WASHINGTON, D.C. | September 9, 2014 -
Each day more than eight million Americans go to work at our nation’s 757,000 franchise businesses. The franchise model has encouraged entrepreneurship, the growth of small businesses, and job creation. Countless men and women invest their tears, sweat, and savings to realize the dream of owning their own business, and the franchise model has helped turn those dreams into a reality.
For most franchise employers, it’s tough staying afloat in even the best of times. It’s especially challenging when Washington bureaucrats change the rules in the middle of the game. In recent months, it’s become clear the Obama National Labor Relations Board is determined to rewrite a franchise model that has served workers, employers, and consumers well for decades.
At the center of this effort is Richard Griffin. As the agency’s general counsel, Mr. Griffin has encouraged the board to blur the lines of responsibility between the franchisor and franchisee. Most recently, he determined McDonalds Inc. is a joint employer with its franchisees, a decision that no doubt sent a shockwave across the country. This radical effort is detached from reality for two important reasons.
First, it pretends the franchise business model doesn’t exist. Since 1984, the NLRB has applied a straight-forward test to determine whether two separate entities are joint employers of a business establishment. The board analyzes whether the alleged employers share control over essential conditions of employment, such as hiring, firing, discipline, supervision, and direction of employees. Control over these matters must be direct and immediate.
The current standard makes perfect sense when one considers how the franchise model works in the real world. As chief executive officer of CKE Restaurants – a company that includes iconic brands like Hardee’s and Carl’s Jr. – Andrew Puzder is no stranger to the franchise business or this subcommittee. Here is how he has described the franchise business model:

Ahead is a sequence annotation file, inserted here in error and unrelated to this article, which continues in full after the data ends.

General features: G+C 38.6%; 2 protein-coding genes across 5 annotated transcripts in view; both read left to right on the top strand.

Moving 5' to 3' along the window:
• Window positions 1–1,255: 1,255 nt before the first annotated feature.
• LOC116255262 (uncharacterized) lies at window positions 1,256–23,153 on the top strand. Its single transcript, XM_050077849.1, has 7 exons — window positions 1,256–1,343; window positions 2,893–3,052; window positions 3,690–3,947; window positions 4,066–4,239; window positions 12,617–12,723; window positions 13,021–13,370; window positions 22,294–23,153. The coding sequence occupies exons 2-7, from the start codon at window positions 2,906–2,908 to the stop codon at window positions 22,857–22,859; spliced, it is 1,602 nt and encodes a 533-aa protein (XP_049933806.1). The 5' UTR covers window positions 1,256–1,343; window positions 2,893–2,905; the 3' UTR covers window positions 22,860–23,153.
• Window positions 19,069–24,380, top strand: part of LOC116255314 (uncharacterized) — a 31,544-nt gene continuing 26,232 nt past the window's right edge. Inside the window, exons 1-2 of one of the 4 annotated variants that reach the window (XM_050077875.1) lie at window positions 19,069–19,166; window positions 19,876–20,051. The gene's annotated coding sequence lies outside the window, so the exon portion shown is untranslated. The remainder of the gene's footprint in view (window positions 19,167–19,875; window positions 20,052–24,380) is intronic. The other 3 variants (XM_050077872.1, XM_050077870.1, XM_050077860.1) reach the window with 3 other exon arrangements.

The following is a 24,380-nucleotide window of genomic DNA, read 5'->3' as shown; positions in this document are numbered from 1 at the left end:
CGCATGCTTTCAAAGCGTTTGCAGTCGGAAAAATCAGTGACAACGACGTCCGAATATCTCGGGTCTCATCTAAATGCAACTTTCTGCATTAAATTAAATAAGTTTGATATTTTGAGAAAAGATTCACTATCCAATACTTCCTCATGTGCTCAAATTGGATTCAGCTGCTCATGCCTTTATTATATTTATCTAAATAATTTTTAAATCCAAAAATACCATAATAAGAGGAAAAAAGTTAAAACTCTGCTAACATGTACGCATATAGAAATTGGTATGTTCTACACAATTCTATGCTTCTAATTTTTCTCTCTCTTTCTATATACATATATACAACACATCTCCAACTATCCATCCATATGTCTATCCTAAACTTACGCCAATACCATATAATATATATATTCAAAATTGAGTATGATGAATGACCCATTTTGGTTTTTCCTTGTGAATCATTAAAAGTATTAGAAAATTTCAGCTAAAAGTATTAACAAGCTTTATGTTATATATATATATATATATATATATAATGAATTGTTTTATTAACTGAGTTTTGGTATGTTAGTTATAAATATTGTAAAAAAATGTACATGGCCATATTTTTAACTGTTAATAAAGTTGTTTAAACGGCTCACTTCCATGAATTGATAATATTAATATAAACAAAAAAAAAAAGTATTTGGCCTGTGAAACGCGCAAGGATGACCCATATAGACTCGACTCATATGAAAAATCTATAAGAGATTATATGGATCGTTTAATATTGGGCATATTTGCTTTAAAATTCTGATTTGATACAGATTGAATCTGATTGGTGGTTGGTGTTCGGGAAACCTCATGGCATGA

The franchiser/franchisee relationship is built on a division of roles and responsibilities. The franchiser owns a unique system, which it licenses and protects as a brand. The franchisee operates an independent business under the brand's trademarks at one or more locations as a licensee. … Franchisees independently choose who they hire, the number of people they hire, the wages and benefits they pay, the training that such employees undergo, the labor practices they use, how their employees are monitored and evaluated, and the circumstances under which they're promoted, disciplined or fired.
Make no mistake, the current standard reflects the way franchise businesses have been owned and operated for decades. So why the sudden effort to dismantle policies that work? As the Wall Street Journal noted in reaction to Mr. Griffin’s decision:
This is a bonanza for trial lawyers who will be able to shake down the parent company for alleged labor violations at franchisees whose pockets aren't as deep. The other beneficiary is Big Labor. … Under Mr. Griffin's law, they can leap-frog their direct managers to corporate headquarters, which are more vulnerable to political pressure and less sensitive to local markets.
Which leads to the second reason why this radical effort is so detached from reality – it fails to recognize the difficult challenges facing workers in the Obama economy. Our nation remains mired in a jobs crisis. Workers are frustrated. After six years of President Obama’s failed policies, I am frustrated too. Stocks prices on Wall Street are breaking new records while wages on Main Street remain flat. Meanwhile, the prices for essential goods and services like food, gas, and health insurance have gone up.
That’s not right and working families deserve better. Yet today we are discussing an effort that will force small businesses to close their doors, or at the very least, discourage new small businesses from being created. Workers will once again be on the losing end of this Big Labor bailout and at a time they can least afford it.
I suspect some of my colleagues will protest today’s hearing. It will likely be noted the board hasn’t rendered a decision and suggested the committee is once again putting the cart before the horse. We’ve heard our colleagues sing that tune before and each time it has been followed by a radical shift in board policy.
The American people deserve to know what the federal government is up to and how it will affect their families. Hiding the truth behind some process nonsense isn’t fair to the men and women who will have to live by the rules issued by this federal agency. Today’s hearing will help shine a light on those consequences and I hope encourage the NLRB to change course.
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